KPI Examples for Non-Profits

By Jessica Wishart

KPI examples for non profits
One of the many wonderful aspects of the Rhythm software platform and methodology is that it is industry agnostic. It works in healthcare, technology, manufacturing, education, consumer package goods, and even non-profits. We love helping all of our clients succeed, and our team takes a lot of pride in how the success of our clients in the non-profit sector positively impact the world—putting shoes on kids' feet, creating recreational opportunities for at-risk youth, providing mental and behavioral health services, and improving lives and communities through various ministries.
KPI examples for non profits
Running a non-profit is different from running a business in some important ways, but the critical tasks of strategic thinking, execution planning, and doing the work remain the same. Measuring your organization's health using a scorecard of a few key metrics, or key performance indicators (KPIs) is just as important for non-profits as it is for any business. Some of our customers in the non-profit sector have asked for specific examples of KPIs applicable to them. The traditional examples like sales and revenue don't apply, so here are some metrics to think about if you work in a non-profit.
In addition to measuring your team health and retention as in any industry, you might also be interested in these metrics:
  • Number of volunteers or volunteer hours/month
  • Training or continuing education hours
  • Overtime or flextime hours
  • Employee Engagement
  • Absenteeism
  • Time to hire
  • Board engagement
Due to the nature of non-profit work, your team may be more prone to burnout and turnover than in other industries. Be sure you are measuring an Employee Health Index. You may also want to consider other leading indicators of burnout such as unused vacation time.
In your case, they may be called participants, patients, clients, students, neighbors, partners... these are the people you serve. You might not call them customers, but you should be measuring some key metrics to ensure they are happy with your services and getting the beneficial experience you are working so hard to provide. Depending on your mission, what you measure related to the population you serve will vary, so be thoughtful to choose a number that you are working to improve:
  • Number of people served
  • Satisfaction Scores or other Survey results
  • Referrals
  • % of target population reached
  • Event or program attendance rates
These are generic suggestions; to find a meaningful number for your organization, think about what you are trying to accomplish. Are you trying to expand the number of individuals you serve, improve the quality of the services you provide, help those individuals achieve specific health, vocational or educational goals?
Again, you'll have specific numbers to measure success on relevant programs, projects, or operations that will vary. You may be highly focused on creating awareness, so your marketing efforts (to both people you serve and potential donors) could be key metrics. Alternatively, maybe your awareness strategies are working well, and you want to improve your program efficiency so you can serve more people with the same resources. Depending on which processes you are focused on for success, your metrics will be different. Here are a few examples to get you thinking:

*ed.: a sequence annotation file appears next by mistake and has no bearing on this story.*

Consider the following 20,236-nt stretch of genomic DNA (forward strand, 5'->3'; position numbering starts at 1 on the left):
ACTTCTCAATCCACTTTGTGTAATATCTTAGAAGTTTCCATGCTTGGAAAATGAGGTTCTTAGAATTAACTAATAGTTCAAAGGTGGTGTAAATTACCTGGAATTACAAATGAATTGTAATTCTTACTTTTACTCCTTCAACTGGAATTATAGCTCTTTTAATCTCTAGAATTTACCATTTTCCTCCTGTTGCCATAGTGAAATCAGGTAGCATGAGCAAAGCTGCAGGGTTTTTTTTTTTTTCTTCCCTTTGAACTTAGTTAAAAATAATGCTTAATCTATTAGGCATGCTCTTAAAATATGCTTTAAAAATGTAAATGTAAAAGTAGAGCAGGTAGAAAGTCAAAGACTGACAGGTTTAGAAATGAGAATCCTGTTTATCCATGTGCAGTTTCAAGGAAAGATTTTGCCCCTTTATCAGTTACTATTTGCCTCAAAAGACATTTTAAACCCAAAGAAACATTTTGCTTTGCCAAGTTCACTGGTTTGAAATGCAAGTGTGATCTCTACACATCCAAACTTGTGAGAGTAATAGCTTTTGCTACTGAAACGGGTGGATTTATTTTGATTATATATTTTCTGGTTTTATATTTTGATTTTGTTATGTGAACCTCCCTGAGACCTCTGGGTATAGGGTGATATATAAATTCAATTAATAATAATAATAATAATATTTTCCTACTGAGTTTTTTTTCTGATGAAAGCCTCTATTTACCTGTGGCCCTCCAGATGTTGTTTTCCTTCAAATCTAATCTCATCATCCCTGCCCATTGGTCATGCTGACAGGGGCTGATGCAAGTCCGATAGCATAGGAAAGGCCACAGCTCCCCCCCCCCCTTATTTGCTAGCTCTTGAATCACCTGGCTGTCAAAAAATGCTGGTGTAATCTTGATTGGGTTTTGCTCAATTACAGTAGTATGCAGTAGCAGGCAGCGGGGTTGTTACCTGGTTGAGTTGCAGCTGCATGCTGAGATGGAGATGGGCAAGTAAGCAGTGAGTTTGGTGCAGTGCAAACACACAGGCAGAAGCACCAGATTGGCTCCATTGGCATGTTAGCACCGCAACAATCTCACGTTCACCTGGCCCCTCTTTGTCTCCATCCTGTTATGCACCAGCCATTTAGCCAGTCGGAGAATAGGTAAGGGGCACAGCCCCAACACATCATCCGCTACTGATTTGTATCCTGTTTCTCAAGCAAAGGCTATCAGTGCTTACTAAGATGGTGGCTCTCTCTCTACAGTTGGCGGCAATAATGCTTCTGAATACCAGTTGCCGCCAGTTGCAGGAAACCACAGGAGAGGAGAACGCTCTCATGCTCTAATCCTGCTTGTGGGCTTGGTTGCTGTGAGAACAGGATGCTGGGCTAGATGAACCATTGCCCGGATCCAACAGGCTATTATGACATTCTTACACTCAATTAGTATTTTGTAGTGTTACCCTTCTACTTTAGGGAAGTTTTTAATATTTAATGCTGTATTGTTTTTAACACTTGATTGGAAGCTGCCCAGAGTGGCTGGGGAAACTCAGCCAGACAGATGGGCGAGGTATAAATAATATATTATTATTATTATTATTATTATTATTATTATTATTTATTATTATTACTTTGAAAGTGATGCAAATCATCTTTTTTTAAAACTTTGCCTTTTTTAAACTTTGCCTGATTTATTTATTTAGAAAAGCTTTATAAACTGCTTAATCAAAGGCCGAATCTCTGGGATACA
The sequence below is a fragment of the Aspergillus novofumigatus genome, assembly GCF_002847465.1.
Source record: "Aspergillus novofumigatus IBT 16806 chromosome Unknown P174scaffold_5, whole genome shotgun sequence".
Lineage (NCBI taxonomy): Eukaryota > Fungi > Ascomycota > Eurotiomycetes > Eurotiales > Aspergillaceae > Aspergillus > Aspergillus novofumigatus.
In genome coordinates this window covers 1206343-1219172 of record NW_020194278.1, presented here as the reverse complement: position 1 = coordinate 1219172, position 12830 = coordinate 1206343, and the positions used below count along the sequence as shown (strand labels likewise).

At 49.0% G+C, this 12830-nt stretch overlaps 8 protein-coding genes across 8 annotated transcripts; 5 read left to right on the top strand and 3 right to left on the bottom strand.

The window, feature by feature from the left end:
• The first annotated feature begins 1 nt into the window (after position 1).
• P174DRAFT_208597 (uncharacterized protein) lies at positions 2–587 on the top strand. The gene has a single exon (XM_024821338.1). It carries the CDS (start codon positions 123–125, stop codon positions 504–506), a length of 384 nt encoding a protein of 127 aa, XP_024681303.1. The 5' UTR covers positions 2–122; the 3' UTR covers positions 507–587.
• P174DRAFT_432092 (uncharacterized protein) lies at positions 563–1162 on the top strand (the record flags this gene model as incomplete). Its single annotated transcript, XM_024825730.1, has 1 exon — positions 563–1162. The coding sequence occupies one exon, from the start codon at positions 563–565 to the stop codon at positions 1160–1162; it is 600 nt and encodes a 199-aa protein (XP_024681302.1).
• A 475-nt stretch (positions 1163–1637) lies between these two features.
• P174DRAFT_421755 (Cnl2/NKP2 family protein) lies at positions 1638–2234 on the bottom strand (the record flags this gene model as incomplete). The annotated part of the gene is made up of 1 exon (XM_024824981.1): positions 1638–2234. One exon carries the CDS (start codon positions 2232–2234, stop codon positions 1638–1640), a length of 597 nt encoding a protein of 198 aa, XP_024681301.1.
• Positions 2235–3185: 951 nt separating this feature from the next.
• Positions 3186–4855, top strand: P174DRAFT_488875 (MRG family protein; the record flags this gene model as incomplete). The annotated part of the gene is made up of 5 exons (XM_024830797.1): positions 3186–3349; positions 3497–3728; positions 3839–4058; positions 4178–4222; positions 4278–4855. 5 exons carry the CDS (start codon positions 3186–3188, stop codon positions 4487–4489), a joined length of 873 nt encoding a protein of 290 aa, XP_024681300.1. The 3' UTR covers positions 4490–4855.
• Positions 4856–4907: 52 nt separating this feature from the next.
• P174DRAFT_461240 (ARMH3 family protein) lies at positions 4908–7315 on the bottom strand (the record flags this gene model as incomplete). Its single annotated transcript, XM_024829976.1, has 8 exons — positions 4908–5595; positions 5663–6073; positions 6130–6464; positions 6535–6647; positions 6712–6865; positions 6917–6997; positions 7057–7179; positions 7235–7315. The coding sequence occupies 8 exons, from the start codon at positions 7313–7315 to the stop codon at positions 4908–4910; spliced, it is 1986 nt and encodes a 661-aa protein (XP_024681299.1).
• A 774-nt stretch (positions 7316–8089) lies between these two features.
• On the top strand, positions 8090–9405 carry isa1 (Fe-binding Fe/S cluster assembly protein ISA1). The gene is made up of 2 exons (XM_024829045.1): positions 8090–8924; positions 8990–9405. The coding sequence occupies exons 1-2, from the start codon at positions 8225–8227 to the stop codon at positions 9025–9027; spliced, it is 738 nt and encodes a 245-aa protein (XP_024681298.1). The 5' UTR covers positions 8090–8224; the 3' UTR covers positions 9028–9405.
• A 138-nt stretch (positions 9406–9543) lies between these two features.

• Wait time for services
  • Response time to inquiries
  • Reporting accuracy and compliance
  • Technical support requests
  • Resource utilization
  • On-time delivery
  • Promises kept
  • Space Utilization
Ensure you are measuring what you want to improve or what you need to know your organization is healthy. Your process KPIs could be different for each department or team. You may have some process KPIs around social media marketing, some around volunteer recruitment efforts, some around building maintenance, or any number of other specific ways you'll know if your project or program is on track for success.
Your non-profit may not have traditional sales and revenue numbers to track, but you should be monitoring your financial health through tracking leading and result indicators. You need to know that you have the funds available to serve your population and that you're meeting your growth goals for the organization. Depending on how you are funded (grants, donations, etc.), you'll need to set KPIs to know you're on track. Here are some examples to consider:
  • Program Expenses
  • Cost per service, unit or person served
  • Maintenance costs
  • Grant applications submitted
  • # of Fundraising Events
  • Fundraising ROI
  • Community outreach efforts
  • Growth Year over Year
  • Average donation size
  • # of Recurring donors
If you depend on individual donations, consider measuring conversion rate by channel. Do you get more donations from direct mail, email campaigns, social media posts, or in-person events? Also, be sure to measure the ROI on any fundraising events. If that big silent auction or 5k race doesn't generate enough donations to cover the costs, you need a different strategy for fundraising.
Hopefully, these examples have given you some food for thought. If you are still having trouble thinking through the right KPIs to know if your non-profit is healthy and on track for success, our expert consultants have seen hundreds of patterns from every industry and are ready to help you.


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Jessica Wishart


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